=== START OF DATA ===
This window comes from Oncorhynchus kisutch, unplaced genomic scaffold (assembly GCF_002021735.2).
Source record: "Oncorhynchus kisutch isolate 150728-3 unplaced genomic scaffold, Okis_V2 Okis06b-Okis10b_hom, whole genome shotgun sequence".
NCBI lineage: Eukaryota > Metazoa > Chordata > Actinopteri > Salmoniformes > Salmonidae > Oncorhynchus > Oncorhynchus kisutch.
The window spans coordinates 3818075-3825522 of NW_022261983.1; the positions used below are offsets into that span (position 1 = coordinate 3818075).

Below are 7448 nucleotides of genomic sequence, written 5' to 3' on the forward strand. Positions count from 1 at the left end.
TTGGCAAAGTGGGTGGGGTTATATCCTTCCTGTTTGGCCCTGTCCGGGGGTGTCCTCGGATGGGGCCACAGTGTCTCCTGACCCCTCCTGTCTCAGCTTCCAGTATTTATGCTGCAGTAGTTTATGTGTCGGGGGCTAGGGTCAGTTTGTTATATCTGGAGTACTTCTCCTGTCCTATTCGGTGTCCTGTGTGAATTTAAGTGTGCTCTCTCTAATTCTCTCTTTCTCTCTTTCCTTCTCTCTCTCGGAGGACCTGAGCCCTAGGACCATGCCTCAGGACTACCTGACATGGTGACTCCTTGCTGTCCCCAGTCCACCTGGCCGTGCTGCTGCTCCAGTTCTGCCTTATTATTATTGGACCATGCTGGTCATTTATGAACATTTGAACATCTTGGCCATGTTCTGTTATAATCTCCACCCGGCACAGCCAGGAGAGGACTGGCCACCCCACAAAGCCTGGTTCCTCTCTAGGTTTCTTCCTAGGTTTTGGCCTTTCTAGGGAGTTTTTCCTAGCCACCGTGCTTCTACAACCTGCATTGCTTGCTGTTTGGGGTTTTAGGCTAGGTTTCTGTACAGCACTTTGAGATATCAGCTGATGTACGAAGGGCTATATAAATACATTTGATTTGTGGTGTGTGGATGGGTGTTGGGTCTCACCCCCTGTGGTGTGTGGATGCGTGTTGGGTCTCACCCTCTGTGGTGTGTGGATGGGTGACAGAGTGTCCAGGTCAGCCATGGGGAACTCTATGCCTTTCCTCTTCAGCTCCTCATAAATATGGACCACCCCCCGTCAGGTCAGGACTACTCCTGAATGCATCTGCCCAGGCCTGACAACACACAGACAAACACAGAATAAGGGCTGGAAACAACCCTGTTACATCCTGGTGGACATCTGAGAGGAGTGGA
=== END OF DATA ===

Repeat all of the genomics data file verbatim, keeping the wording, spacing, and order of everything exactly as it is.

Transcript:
This window comes from Oncorhynchus kisutch, unplaced genomic scaffold (assembly GCF_002021735.2).
Source record: "Oncorhynchus kisutch isolate 150728-3 unplaced genomic scaffold, Okis_V2 Okis06b-Okis10b_hom, whole genome shotgun sequence".
NCBI lineage: Eukaryota > Metazoa > Chordata > Actinopteri > Salmoniformes > Salmonidae > Oncorhynchus > Oncorhynchus kisutch.
The window spans coordinates 3818075-3825522 of NW_022261983.1; the positions used below are offsets into that span (position 1 = coordinate 3818075).

Below are 7448 nucleotides of genomic sequence, written 5' to 3' on the forward strand. Positions count from 1 at the left end.
TTGGCAAAGTGGGTGGGGTTATATCCTTCCTGTTTGGCCCTGTCCGGGGGTGTCCTCGGATGGGGCCACAGTGTCTCCTGACCCCTCCTGTCTCAGCTTCCAGTATTTATGCTGCAGTAGTTTATGTGTCGGGGGCTAGGGTCAGTTTGTTATATCTGGAGTACTTCTCCTGTCCTATTCGGTGTCCTGTGTGAATTTAAGTGTGCTCTCTCTAATTCTCTCTTTCTCTCTTTCCTTCTCTCTCTCGGAGGACCTGAGCCCTAGGACCATGCCTCAGGACTACCTGACATGGTGACTCCTTGCTGTCCCCAGTCCACCTGGCCGTGCTGCTGCTCCAGTTCTGCCTTATTATTATTGGACCATGCTGGTCATTTATGAACATTTGAACATCTTGGCCATGTTCTGTTATAATCTCCACCCGGCACAGCCAGGAGAGGACTGGCCACCCCACAAAGCCTGGTTCCTCTCTAGGTTTCTTCCTAGGTTTTGGCCTTTCTAGGGAGTTTTTCCTAGCCACCGTGCTTCTACAACCTGCATTGCTTGCTGTTTGGGGTTTTAGGCTAGGTTTCTGTACAGCACTTTGAGATATCAGCTGATGTACGAAGGGCTATATAAATACATTTGATTTGTGGTGTGTGGATGGGTGTTGGGTCTCACCCCCTGTGGTGTGTGGATGCGTGTTGGGTCTCACCCTCTGTGGTGTGTGGATGGGTGACAGAGTGTCCAGGTCAGCCATGGGGAACTCTATGCCTTTCCTCTTCAGCTCCTCATAAATATGGACCACCCCCCGTCAGGTCAGGACTACTCCTGAATGCATCTGCCCAGGCCTGACAACACACAGACAAACACAGAATAAGGGCTGGAAACAACCCTGTTACATCCTGGTGGACATCTGAGAGGAGTGGA